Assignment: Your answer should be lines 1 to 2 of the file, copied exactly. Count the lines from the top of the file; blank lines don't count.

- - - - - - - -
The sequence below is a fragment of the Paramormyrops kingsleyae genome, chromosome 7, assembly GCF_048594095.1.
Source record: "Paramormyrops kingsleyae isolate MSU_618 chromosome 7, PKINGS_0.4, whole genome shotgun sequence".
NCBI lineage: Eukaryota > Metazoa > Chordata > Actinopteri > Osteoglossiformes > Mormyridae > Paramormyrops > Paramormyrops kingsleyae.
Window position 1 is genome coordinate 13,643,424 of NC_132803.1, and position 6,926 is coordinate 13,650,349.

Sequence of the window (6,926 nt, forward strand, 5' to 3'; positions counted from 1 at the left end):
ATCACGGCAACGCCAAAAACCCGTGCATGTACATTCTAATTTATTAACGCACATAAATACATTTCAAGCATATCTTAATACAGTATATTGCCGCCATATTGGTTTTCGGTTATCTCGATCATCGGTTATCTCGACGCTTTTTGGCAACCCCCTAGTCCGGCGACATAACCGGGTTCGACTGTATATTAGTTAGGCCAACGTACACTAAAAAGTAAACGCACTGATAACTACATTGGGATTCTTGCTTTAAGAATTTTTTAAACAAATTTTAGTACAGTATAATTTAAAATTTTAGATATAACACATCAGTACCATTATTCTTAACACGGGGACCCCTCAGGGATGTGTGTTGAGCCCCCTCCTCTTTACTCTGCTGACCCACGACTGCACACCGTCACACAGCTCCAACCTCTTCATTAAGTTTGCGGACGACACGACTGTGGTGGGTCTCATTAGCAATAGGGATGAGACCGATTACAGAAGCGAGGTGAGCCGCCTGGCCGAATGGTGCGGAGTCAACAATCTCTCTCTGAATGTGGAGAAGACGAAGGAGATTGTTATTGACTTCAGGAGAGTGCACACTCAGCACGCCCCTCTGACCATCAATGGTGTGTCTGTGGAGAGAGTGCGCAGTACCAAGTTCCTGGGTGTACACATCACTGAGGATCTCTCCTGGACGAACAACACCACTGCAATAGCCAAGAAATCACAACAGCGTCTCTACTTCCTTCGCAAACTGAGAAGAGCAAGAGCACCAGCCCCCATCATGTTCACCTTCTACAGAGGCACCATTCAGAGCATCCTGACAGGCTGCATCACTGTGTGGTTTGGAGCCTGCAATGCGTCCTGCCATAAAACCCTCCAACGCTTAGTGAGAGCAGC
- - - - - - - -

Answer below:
The sequence below is a fragment of the Paramormyrops kingsleyae genome, chromosome 7, assembly GCF_048594095.1.
Source record: "Paramormyrops kingsleyae isolate MSU_618 chromosome 7, PKINGS_0.4, whole genome shotgun sequence".